As a result of global warming Shishmaref, a small island on the west coast of Alaska slightly south of the polar circle, inhabited by 600 Inupiaq, will crumble into the ocean in less then ten years time. Fourteen houses have been moved to safer ground already, another six are jeopardized by the violent waves of winter storms. The island and its inhabitants seem set to become the first clear victims of global warming and inadequate international environmental awareness.
A majority of the Inupiaq population have voted to move to a new location on the Alaska mainland across the bay, where they hope to preserve their traditional way of life as much as possible. Debates held during the past few years about where to relocate, revealed tensions between the older generations and adolescents. The youth are bored with five bingo evenings a week and the modest sports hall as the only entertainment facility available. The grown-ups – and especially the women – fear the influence of the city and the accompanying confrontation with alcohol and drugs, still totally absent on Shishmaref, responsible for the collapse of so many small communities in this region and others.
The countless news crews that visited the island over the past years paid no attention to the society as such. Almost all of them reported from the island in front of the house that hangs precariously over the eroding coastline. The climate message was the main focus of their stories. To filmmaker Jan Louter and photographer Dana Lixenberg, in contrast, the climate was a backdrop for the histories of people, of a community, of a life in all its paradoxical intricacies. Images of the hunt and of immense seascapes and snow-covered landscapes interact with intimate portraits and scenes from cluttered interiors. The impression it leaves yields more questions than answers: questions about identity, dignity, transience and mortality. What does it mean for an individual, for a culture to be forced to leave the land where their forefathers were born?
The Last Days of Shishmaref is a project employing diverse media which supplement and enhance one another: a website, a documentary film, a book, a touring exhibition and an educational project for secondary schools, accompanied by a DVD. Combining a variety of contemporary and historical materials and the input of professionals as well as the community, the project will appeal to both readers with an interest in anthropology and photography as well as those concerned with climate change.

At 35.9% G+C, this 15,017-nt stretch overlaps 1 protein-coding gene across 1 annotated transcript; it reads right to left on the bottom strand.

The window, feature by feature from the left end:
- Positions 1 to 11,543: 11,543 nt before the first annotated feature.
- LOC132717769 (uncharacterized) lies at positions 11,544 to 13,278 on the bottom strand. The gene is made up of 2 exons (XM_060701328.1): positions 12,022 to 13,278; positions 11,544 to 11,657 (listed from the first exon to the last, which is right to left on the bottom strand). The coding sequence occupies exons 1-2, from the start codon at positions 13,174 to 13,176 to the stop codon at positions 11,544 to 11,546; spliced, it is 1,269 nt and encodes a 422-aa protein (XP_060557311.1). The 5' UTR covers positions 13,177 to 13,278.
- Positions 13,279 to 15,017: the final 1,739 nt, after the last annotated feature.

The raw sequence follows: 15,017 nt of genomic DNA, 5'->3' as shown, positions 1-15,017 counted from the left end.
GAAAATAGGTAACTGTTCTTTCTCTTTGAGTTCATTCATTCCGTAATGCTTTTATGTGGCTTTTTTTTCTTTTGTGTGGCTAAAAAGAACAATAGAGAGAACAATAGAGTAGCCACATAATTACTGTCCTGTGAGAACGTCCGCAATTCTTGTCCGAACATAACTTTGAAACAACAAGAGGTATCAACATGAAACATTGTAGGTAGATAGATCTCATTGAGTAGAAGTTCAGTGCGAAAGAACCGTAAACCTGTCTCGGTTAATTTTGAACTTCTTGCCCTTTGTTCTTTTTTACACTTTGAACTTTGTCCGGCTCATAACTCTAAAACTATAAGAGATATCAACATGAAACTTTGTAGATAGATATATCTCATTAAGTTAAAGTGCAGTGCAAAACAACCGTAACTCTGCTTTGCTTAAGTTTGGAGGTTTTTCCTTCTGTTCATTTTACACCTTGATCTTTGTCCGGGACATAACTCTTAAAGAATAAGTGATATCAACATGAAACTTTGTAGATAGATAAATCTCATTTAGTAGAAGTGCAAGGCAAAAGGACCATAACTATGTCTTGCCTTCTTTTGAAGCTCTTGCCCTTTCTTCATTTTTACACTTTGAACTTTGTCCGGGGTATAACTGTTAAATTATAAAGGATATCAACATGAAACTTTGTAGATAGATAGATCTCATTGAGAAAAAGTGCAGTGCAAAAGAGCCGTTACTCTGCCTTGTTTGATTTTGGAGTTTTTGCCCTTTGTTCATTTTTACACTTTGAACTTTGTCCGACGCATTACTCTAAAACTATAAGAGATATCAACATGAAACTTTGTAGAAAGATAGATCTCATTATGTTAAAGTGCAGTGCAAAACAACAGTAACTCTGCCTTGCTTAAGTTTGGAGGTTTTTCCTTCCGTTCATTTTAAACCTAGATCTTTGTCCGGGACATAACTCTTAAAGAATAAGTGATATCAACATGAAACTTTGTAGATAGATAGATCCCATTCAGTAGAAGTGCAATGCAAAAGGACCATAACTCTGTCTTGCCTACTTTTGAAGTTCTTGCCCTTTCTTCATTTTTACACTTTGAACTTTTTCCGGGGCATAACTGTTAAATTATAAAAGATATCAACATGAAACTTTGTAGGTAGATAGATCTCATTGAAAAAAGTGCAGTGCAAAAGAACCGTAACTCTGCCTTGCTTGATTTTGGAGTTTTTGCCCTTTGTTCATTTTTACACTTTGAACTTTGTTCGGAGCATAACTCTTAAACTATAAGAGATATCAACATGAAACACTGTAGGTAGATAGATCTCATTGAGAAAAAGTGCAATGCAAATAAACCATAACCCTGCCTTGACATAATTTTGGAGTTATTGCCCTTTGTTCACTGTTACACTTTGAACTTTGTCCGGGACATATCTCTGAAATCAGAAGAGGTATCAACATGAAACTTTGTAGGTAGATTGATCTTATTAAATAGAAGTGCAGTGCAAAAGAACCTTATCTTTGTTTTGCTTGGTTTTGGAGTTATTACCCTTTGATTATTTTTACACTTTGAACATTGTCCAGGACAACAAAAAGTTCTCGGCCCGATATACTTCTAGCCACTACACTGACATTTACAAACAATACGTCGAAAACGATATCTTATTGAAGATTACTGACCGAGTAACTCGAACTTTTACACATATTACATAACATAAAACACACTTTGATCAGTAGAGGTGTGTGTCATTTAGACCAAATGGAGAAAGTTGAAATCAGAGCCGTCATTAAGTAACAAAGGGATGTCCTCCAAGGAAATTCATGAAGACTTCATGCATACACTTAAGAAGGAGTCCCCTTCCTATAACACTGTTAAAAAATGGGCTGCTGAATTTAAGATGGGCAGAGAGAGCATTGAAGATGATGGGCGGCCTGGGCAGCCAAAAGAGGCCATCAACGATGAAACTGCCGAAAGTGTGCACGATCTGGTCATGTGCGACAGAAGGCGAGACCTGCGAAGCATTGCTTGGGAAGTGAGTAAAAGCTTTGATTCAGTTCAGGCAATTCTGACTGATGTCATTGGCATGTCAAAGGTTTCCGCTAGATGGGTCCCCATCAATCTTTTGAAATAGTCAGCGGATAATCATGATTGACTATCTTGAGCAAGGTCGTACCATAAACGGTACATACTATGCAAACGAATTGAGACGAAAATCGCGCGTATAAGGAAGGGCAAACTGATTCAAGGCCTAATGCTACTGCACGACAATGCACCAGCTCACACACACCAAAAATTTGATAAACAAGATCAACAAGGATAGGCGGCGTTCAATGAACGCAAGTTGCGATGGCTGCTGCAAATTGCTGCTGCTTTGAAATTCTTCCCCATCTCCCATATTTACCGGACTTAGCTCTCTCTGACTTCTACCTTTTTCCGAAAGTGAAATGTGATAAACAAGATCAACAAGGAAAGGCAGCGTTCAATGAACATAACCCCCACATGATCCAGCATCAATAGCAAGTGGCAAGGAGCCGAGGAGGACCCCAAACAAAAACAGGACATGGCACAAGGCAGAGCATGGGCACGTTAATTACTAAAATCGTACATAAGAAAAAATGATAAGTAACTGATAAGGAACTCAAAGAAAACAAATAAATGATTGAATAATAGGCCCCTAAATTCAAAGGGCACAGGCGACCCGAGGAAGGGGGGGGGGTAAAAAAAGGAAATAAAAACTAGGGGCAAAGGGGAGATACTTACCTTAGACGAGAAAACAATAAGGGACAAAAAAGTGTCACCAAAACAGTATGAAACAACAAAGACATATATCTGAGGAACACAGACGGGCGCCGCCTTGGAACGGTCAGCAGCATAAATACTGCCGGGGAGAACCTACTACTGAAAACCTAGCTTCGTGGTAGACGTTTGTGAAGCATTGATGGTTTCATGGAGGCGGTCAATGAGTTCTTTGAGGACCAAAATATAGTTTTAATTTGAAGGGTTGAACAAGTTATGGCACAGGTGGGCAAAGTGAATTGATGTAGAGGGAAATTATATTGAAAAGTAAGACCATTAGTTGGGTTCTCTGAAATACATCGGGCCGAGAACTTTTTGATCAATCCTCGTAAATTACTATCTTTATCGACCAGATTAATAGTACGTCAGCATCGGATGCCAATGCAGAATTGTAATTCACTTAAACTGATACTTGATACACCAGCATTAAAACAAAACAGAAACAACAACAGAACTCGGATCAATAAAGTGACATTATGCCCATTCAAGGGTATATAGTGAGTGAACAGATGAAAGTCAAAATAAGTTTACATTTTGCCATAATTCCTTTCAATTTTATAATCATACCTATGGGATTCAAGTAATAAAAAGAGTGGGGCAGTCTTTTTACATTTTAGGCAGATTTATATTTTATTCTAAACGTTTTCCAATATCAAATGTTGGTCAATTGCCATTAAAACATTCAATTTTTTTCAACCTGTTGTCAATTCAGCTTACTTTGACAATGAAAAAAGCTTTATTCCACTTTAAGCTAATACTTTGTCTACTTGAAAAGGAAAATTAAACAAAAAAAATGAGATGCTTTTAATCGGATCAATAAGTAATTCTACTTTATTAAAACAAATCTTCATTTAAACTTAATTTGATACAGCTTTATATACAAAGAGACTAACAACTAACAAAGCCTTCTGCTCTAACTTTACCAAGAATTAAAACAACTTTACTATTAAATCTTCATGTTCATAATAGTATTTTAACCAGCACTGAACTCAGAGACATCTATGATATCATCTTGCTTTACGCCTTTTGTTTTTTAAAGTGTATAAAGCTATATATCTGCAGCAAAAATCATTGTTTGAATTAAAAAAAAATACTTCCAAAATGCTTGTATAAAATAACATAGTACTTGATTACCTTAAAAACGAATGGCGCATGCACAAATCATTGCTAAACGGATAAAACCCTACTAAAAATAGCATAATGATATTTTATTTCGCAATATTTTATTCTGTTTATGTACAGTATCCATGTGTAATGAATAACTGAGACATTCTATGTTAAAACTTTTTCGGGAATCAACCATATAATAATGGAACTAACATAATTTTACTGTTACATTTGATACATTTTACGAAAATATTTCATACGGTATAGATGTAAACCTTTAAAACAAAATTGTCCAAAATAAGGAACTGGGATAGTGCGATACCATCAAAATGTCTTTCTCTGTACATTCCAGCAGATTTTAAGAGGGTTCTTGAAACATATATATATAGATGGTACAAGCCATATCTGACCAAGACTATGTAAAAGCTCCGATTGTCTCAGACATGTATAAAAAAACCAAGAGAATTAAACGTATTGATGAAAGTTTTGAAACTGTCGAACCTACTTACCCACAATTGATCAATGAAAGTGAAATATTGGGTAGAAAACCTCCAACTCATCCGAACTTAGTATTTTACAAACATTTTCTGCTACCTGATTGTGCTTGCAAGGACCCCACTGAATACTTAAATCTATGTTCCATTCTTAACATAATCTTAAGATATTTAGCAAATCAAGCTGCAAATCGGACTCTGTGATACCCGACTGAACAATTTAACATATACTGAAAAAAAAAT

In the exhibition Dana Lixenbergs photographs are presented alongside a spatial montage of film scenes from Jan Louters film, shot by cameraman Melle van Essen. The Last Days Of Shishmaref was on show at LPll, Rotterdam (The Netherlands) from 9 November 2008 until 11 January 2009.
Family ties play a central role in the book with photos by Dana Lixenberg and Taco Hidde Bakker. The portraits, details from interiors, village tableaux, land- en seascapes give a nuanced impression of a close community balancing between a past rooted in tradition and an uncertain future. Lixenberg took her pictures with a large-format camera, a method that requires an intimate collaboration between the photographer and her subject.
In the documentary Lixenberg and Louter depict the impending end of the traditional lifestyle on the island of Shishmaref trough the lives of three Inupiat families. Despite the alarming situation, the documentary has not become a political manifesto but rather a film about identity, transience, mortality, and the clash between different eras and cultures.
Alongside the exhibition, an extended educational programme was developed.
Workshop ‘The Power of Images’
During the exhibition, schoolclasses were able to attend a workshop entitled: The Power of Images. Imagine that the country you live in will be gone in a while, because it will disappear into the sea. What do you do to give the world a wake-up call and make people take action? A well chosen picture can make your message stronger. Inspired by the story and pictures of Shishmaref, pupils researched the influence that photos in the media have on their own conceptualization. In the photography assignment, the pupils themselves created a convincing image to convey a message. Students chose themes like climate change, identity, image manipulation and media.
Recollections of a drowned land
Kunstgebouw Zuid-Holland developed an educational project based on The Last Days of Shishmaref. This program was made in the framework of Zuid-Holland Waterland, a project for secondary schools on water and water management. The topic was discussed in detail from local, national and international perspectives, with Shishmaref as the international angle. In this module, creative assignments encouraged pupils to consider the experiences of young people on the island of Sarichef and how they themselves perceive them.
During one of the final weeks of school in Shishmaref in late April, 2008, four students of the Shishmaref School enrolled in a video workshop, organized by Taco Hidde Bakker (Paradox) and Takashi Sakurai (Alaska Center for Documentary Film, Fairbanks USA). By making videos, the young reporters were raising income for the S.O.S. foundation (Save Our Shishmaref). This organization, run by students of the Shishmaref School, aims to support and speed up the relocation efforts of the village people.